The majority of RCMP members who responded to a survey during the pandemic experienced high levels of job stress, which seeped into their home life.

The findings were published by Prof. Linda Duxbury and Sean Campeau of Carleton University’s Sprott School of Business in partnership with the National Police Federation, the RCMP’s union, to identify the main stressors facing RCMP officers in the second wave of the pandemic.

According to the survey, which was sent out between October and December 2020 and released Thursday, 76 per cent of the police officers who responded to the survey reported high levels of job stress.

“Our analysis indicates that the key workplace stressors experienced by RCMP officers working in frontline positions in Canada at this time have less to do with the job itself and more to do with the organizational culture of the RCMP, with resourcing decisions, and by the political landscape surrounding the job of police officer in North America at this time,” it found.

The report found the impact work has on their families is a major stressor for officers, with close to three quarters of respondents flagging work interference with family life as an area with high levels of stress.

“The levels of job stress, work role overload, how work interferes with family, perceived stress, and work-related burnout observed in this sample are not, in our opinion, sustainable over time — particularly when one considers that many police officers lack the appropriate coping resources to deal with this strain in healthy ways,” the authors concluded.

In terms of stressors, respondents also pointed to resourcing decisions (not enough officers to do the work required; the amount of time the officer is required to spend in administrative work) and a fear that they’ll be verbally and or physically assaulted by a member of the public while on the job.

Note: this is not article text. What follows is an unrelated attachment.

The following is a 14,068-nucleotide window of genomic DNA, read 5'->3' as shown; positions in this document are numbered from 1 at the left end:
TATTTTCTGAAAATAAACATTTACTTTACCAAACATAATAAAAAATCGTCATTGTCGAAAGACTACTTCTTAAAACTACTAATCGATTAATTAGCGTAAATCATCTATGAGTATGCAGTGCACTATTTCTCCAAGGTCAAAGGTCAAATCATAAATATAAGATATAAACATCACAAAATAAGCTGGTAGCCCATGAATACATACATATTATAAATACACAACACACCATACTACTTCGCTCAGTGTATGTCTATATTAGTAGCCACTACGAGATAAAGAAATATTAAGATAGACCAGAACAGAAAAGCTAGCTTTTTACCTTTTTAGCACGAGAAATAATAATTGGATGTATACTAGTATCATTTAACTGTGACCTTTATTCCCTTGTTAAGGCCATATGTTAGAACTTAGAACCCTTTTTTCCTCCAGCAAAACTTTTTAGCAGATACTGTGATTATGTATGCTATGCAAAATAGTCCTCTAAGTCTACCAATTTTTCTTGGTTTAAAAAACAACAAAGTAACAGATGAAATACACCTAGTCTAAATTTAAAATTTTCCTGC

Forty-five per cent of respondents reported high levels of stress because of what the report called “toxic conditions” — their perception that the culture of the RCMP makes it hard for them to seek help and to say no to more work, even when overloaded.

Mounties reacting to ‘negative news’

Another stress factor was a perception of how the police are being portrayed in the media and fear of backlash.

Just under half of officers in the sample found the public conversation around defunding the police and public protests against the police in Canada stressful. 

The report also said male officers without children in the sample were more likely than any other group to report that they often experience stress due to “negative news.”

“The officers in this group are younger and work in frontline positions within the RCMP. The stressors data suggest that this group of officers are more likely to work in frontline positions and interact with the public on a regular basis,” notes the report.

The survey’s release comes as the union is calling on whoever forms the next government to increase access to mental health supports for RCMP members and increase training capacity at depot in Regina.

President Brain Sauvé called the results “worrying” but “not surprising.”

“Our members have for several years been forced to make up for significant funding cuts and shortfalls, and they continue to be asked to provide services beyond crime prevention and law enforcement, which is unsustainable,” he said.

The report is part of a broader survey of more than 22,000 workers from different sectors across Canada. More responses are expected in the next several months.

Source From CBC News

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